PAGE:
Article in San Francisco Chronicle
By Patricia Yollin
Consummate craftsman. Mentor to generations of students. Renaissance man. And just a "really classy guy."
That's how people describe Fran Ortiz, a longtime San Francisco Examiner photojournalist who retired in 1995. He died on Wednesday, four days after undergoing surgery for colon cancer, at the age of 75.
"I am especially taken by the variety and quality of Fran Ortiz's work," legendary photographer Ansel Adams once wrote. "To maintain such a consistently excellent output is, indeed, an achievement."
Mr. Ortiz's range and versatility can be seen in work now on display at San Francisco Exposure Gallery: In 1960, poet Robert Frost writes at his desk. In 1978, the mist shrouds towering redwoods. In 1981, it's midnight in Moscow. In 1997, clouds billow over the hills of Wildcat Canyon.
Pensive portraits of San Francisco 49ers quarterback Joe Montana, singer Peggy Lee, photographer Richard Avedon and opera star Luciano Pavarotti share a stillness that makes the viewer feel very much alone with them.
"I have always loved the camera's unique ability to capture time in an instant and freeze it for a lifetime," Mr. Ortiz once said.
Born in June 1931, Francisco Ortiz grew up in Vallejo and starred on the high school football team. In 1962, he arrived at the San Francisco Examiner and is believed to be the first black photographer at a major Bay Area newspaper.
"In the early 1960s here, that was a really hard thing to be," said Chronicle photographer Mark Costantini. "But he would never complain about the battles he fought." Mr. Ortiz was Costantini's teacher at San Francisco State, colleague at the Examiner and neighbor in Kensington. "He was just masterful, both technically and emotionally," Costantini said.
Mr. Ortiz, whose work also appeared in Time, Life and several other publications, retired from the Examiner 12 years ago, but he never stopped taking pictures. However, his interest shifted from portraiture to landscape work.
W. Eugene Smith was his favorite photographer, followed by Dorothea Lange, Ansel Adams, Edward Weston and Imogen Cunningham.
"Fran realized a photo should be made and not taken," said Chronicle photographer Kim Komenich, who worked with Mr. Ortiz at the Examiner. "He was very meticulous. He based his entire way of seeing on the idea that the negative is the score and the print is the performance." "Above all, though, he was a mentor," said Komenich, a Pulitzer Prize winner. "He really wanted to make sure you realized it was a lot more than a job. It was an opportunity for you to learn something and then try to educate people with your pictures."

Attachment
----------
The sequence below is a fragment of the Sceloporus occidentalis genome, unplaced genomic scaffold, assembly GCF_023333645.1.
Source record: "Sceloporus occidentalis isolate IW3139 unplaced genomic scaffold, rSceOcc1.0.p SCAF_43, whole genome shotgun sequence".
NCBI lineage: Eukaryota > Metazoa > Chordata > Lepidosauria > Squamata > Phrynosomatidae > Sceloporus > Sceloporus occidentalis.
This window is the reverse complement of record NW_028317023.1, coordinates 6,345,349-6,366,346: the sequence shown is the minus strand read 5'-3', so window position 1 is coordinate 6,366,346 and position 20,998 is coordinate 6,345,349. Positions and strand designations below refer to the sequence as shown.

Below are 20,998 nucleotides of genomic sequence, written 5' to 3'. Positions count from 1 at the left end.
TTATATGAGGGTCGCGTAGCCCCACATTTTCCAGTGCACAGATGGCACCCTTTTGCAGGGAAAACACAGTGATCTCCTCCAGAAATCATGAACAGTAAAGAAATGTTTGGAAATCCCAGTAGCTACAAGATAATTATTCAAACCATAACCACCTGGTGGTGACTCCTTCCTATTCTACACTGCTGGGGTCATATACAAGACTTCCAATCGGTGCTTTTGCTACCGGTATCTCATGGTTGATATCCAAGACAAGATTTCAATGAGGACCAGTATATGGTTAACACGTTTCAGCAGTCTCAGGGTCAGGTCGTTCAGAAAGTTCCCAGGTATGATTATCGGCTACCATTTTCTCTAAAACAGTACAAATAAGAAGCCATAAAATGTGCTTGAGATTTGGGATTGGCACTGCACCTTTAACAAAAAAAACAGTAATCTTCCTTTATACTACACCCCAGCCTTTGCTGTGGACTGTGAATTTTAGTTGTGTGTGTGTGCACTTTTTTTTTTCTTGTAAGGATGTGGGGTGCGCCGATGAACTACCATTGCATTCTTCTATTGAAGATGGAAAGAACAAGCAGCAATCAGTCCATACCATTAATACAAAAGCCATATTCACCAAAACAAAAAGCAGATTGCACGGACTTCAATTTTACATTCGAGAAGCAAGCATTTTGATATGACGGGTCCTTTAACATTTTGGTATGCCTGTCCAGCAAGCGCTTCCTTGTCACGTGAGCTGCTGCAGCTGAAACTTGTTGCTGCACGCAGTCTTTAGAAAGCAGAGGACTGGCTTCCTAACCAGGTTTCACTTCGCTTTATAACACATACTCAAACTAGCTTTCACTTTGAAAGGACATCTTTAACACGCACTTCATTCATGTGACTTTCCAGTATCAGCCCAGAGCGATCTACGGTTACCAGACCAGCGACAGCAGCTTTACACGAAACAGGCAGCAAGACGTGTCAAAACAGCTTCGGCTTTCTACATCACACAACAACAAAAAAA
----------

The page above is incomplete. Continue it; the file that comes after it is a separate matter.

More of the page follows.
Mr. Ortiz was a master carpenter who built his own darkroom and 4-by-5 wooden field camera. He loved to cook and he had an encyclopedic knowledge of classical music -- he always celebrated Beethoven's birthday and saw the intricacies of music and photography as similar in many ways.
Chronicle reporter Carl Nolte taught with Mr. Ortiz at San Francisco State. Sometimes they'd take students on picnics and camping trips to the Russian River or Angel Island. "He could teach people things and they didn't even know it," recalled Nolte, who also got to see Mr. Ortiz in action when the Chronicle and Examiner were pursuing the same story. "Fran was always formidable competition, and he had that way of making difficult things look easy," Nolte said. "He'd ease up, smile that little smile, and boom, he'd beat your sorry tail."
Retired Examiner reporter Larry D. Hatfield met Mr. Ortiz in 1970. They collaborated on many stories and shared countless drinks at the old M&M Tavern, down the street from the paper. "He was probably the person I admired most in journalism," Hatfield said. "Not just for his talent but for who he was." He only saw Mr. Ortiz get angry once. During contract negotiations, a management representative proposed that reporters be allowed to shoot photographs. "He said, `It's not that hard to take a picture. You just point and shoot,' " Hatfield recalled. "I thought Fran was going to go across the table at him."
Chronicle photographer Katy Raddatz, who began working with Mr. Ortiz at the Examiner in 1975, said, "There was never, never, ever any hurry about Fran. He just luxuriated in the beauty of the world. And he cared about every single thing that he shot."
That caring is reflected in Mr. Ortiz's favorite quote, framed on his bookcase, from fabled photographer Yousuf Karsh: "When aspiring young photographers ask me for counsel, I suggest they first become students of the humanities, that they fill their lives with more than just technical information about the inner workings of the camera. To make enduring photographs, it is far more important to know about the inner workings of the human mind and soul, for the heart and mind are the true lens of the camera."
Catherine Ortiz said her husband also kept the quote on a piece of paper in his wallet. "He had it with him all the time," she said.
In addition to his wife of 25 years, Mr. Ortiz is survived by a sister, Carmen Ortiz of Richmond; daughters Vicky Hurd of Sacramento, Laura Ortiz of Davis and Jennifer Ortiz of Vacaville; son Michael Ortiz of Seattle; and five grandchildren.